Situated at one of the world’s great crossroads, the Caucasus is a globally significant center of cultural diversity. A multitude of ethnic groups, languages and religions intermingle over a relatively small area spanning the borders of six countries.
The region’s captivating history, chronicling the rise and fall of empires—from the Romans to Mongols, the Red Army to the Ottoman Turks—has created a cultural mosaic. A multitude of languages can be heard in the region, including Russian, Armenian, Azeri, Georgian, Yezidi, Abkhaz, Lezgi and others. Christianity and Islam are practiced side by side, and while differences in religious beliefs are generally tolerated, historically and until today many of the regions conflicts and even wars have been waged along ethno-religious divides. Though they share a common history, the three South Caucasus countries where CNF works—Armenia, Azerbaijan and Georgia—have forged very distinct and proud identities.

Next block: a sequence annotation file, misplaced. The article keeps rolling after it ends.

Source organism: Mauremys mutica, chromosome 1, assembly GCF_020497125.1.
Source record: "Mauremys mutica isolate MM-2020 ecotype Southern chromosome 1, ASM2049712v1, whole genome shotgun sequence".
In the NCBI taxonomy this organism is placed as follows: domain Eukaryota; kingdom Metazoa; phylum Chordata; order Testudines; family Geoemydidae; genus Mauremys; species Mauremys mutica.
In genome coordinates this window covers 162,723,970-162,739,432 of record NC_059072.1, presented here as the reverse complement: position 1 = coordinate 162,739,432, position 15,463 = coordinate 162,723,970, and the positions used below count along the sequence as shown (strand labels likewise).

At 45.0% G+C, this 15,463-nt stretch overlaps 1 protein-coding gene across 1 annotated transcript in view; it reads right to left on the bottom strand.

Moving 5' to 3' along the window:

A population of 16.8 million lives in the three countries. In the Caucasus ecoregion as a whole, there are some 35 million people, about half in rural areas. The region has a relatively low population density of 60 people per square kilometer (this compares to 169 people per square kilometer in western Europe and 31 people per square kilometer in the continental US). High migration rates are characteristic for the entire region. The majority of the population in rural areas lives below the poverty level.